New York, Sep 23 : A new Artificial Intelligence (AI) tool in a smartphone app can predict near-term crop productivity for farmers and may help them protect their staple crops, such as maize, cassava and beans, in the face of climate warming, say researchers.
The AI assistant called "PlantVillage Nuru" is being used across Africa to diagnose crop diseases.
The Penn State researchers rigorously tested the performance of their machine-learning models with locally sourced smartphones in the typical high light and temperature settings of an African farm.
In these tests, the app was shown to be twice as good as human experts at making accurate diagnoses, and it increased the ability of farmers to discover problems on their own farms.
"Our goal is to nudge behavioural changes that will help farmers prepare their farms to be climate ready," said David Hughes, associate professor of entomology and biology.
"There are proactive behaviours, such as planting for increased crop diversity, promoting soil moisture conservation and engaging in water harvesting, that are known to increase resiliency. Our AI tool is in the early stages, but it will get better over time and with more training," he added.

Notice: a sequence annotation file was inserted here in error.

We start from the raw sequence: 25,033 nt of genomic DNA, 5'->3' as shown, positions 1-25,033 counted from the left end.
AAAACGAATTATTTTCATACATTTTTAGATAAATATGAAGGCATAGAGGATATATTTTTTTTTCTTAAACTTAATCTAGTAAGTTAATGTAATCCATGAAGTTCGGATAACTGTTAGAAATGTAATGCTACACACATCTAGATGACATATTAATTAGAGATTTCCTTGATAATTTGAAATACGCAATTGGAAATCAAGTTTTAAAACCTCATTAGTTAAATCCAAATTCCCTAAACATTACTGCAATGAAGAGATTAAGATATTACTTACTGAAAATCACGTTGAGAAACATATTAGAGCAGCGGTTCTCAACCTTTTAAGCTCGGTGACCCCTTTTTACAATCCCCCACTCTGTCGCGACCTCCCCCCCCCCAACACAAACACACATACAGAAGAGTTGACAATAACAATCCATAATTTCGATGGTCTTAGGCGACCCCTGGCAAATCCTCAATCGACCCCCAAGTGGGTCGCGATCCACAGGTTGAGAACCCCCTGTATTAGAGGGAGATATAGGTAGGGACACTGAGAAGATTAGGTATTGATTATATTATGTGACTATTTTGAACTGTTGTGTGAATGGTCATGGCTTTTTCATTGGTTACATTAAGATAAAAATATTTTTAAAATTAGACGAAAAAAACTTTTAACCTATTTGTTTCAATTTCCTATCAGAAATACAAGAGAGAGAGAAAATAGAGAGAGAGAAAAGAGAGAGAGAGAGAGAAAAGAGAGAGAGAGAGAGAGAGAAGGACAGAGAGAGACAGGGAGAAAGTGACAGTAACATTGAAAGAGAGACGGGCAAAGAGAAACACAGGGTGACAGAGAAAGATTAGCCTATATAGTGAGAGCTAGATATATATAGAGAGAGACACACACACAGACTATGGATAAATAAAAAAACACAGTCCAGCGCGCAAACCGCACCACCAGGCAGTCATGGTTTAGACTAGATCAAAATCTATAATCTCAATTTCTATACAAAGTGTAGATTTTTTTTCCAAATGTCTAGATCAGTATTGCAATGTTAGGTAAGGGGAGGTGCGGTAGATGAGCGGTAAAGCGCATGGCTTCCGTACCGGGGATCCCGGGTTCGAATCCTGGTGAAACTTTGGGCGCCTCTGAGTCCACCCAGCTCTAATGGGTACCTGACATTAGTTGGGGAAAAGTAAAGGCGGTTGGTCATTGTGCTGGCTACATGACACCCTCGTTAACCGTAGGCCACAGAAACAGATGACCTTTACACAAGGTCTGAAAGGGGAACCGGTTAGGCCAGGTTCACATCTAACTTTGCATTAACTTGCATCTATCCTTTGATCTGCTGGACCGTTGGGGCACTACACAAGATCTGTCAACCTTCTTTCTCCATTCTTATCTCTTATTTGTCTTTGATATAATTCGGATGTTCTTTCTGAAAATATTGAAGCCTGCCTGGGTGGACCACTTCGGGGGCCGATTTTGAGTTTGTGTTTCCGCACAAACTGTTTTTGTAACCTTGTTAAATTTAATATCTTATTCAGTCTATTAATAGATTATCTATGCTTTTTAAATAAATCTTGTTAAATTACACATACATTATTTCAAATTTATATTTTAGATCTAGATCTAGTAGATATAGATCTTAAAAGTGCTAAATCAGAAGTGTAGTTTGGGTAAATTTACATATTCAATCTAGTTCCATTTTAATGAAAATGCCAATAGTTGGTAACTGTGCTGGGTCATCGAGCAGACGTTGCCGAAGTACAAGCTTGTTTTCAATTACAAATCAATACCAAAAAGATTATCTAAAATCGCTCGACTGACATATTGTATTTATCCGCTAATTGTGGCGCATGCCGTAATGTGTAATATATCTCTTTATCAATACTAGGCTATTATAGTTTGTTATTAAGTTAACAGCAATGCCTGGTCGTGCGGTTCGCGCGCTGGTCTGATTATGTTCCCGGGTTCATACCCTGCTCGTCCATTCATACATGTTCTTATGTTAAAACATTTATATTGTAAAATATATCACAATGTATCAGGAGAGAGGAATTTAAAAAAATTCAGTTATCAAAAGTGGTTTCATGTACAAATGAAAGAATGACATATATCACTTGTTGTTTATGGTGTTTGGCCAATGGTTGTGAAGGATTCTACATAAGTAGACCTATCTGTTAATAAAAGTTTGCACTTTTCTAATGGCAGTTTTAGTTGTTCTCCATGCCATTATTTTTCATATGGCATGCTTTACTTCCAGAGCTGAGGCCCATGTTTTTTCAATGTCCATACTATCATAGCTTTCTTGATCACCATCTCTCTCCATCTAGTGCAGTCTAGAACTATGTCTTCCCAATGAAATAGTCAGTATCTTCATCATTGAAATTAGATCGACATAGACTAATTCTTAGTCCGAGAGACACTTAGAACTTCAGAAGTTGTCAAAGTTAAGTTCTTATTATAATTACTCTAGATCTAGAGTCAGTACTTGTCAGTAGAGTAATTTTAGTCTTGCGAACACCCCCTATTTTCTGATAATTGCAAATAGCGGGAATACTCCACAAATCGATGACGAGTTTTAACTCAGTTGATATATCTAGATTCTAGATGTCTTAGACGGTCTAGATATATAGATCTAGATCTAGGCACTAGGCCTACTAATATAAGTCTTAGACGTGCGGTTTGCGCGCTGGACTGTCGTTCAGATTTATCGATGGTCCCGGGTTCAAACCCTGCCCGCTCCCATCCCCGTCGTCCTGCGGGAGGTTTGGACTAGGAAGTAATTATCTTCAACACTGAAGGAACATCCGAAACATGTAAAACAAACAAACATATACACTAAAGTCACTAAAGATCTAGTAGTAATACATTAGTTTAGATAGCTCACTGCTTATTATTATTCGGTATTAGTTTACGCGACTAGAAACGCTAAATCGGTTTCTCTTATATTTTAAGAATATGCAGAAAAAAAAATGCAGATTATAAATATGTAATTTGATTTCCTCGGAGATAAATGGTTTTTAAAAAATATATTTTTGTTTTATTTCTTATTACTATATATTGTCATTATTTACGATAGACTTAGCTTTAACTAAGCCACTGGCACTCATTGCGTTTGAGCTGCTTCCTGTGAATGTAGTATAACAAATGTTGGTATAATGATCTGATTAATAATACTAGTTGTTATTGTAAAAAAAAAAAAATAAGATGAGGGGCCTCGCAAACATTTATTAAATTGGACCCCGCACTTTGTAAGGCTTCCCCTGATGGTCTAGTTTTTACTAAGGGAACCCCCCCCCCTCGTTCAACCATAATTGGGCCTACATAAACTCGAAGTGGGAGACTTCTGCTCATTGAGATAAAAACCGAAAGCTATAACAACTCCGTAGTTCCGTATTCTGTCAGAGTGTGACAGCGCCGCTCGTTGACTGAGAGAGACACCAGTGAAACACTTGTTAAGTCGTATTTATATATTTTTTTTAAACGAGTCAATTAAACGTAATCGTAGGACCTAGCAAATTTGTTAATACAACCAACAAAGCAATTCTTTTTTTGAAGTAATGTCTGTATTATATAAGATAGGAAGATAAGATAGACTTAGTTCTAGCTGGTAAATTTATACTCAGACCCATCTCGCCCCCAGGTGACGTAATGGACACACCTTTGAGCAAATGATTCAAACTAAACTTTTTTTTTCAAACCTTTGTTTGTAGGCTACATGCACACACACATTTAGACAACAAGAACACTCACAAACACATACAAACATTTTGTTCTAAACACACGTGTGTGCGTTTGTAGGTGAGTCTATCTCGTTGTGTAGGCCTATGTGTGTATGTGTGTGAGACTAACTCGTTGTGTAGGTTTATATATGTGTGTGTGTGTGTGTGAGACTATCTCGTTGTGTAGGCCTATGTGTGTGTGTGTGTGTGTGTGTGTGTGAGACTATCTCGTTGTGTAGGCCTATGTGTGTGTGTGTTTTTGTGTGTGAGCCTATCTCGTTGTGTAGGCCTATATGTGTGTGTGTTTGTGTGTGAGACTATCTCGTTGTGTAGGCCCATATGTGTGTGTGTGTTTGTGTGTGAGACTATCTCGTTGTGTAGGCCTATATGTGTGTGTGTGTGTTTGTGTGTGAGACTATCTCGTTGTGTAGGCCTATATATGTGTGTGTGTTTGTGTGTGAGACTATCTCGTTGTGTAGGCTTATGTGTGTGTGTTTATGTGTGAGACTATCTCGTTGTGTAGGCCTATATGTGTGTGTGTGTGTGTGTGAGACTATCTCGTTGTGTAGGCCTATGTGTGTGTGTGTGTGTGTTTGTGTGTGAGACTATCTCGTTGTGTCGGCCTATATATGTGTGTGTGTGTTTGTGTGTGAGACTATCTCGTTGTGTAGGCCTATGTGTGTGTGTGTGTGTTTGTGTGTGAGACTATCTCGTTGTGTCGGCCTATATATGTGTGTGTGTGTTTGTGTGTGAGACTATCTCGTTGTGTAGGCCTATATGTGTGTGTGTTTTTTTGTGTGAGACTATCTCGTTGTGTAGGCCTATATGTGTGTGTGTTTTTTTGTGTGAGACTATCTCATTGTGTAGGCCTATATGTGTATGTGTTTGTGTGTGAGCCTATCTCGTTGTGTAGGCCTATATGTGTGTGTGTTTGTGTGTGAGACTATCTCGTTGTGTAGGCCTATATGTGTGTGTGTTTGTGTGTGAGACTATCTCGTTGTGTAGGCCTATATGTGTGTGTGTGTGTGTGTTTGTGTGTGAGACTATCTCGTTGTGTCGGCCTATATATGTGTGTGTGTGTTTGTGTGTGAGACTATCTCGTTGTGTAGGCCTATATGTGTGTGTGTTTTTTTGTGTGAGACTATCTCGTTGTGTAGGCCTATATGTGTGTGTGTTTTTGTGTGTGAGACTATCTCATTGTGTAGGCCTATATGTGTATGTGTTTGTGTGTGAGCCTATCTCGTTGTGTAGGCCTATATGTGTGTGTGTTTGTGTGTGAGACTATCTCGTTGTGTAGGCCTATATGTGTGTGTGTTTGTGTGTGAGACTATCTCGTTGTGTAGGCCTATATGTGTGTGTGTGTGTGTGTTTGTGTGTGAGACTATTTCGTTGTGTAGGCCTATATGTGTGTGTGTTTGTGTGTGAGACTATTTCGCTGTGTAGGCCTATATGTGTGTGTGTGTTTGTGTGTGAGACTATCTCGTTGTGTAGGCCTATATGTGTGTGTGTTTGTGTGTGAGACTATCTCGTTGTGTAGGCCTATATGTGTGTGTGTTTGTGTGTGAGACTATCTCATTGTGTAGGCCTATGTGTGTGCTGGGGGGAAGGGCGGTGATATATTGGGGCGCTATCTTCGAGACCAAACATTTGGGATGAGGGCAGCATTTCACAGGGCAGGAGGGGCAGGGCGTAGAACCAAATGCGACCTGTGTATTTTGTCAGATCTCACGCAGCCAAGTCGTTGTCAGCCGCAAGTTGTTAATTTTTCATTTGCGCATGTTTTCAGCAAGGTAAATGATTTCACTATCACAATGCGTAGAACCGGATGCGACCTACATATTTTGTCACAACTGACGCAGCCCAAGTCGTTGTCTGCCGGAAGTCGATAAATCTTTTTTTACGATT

"PlantVillage Nuru" can draw in data from the United Nations' WaPOR (Water Productivity through Open access of Remotely sensed derived data) portal, a database that integrates 10 years' worth of satellite-derived data from NASA and computes relevant metrics for crop productivity given the available water.
Specifically, the AI assistant has the opportunity to integrate diverse data streams to provide information about drought tolerance of crops and which crops are suitable in which areas.
In addition, the app offers advice that could help farmers learn about crop varieties that are climate-resilient, affordable irrigation methods, and flood mitigation and soil conservation strategies, among other best practices.
Although the tool is smartphone based, it can be accessed through a webpage to inform diverse stakeholders.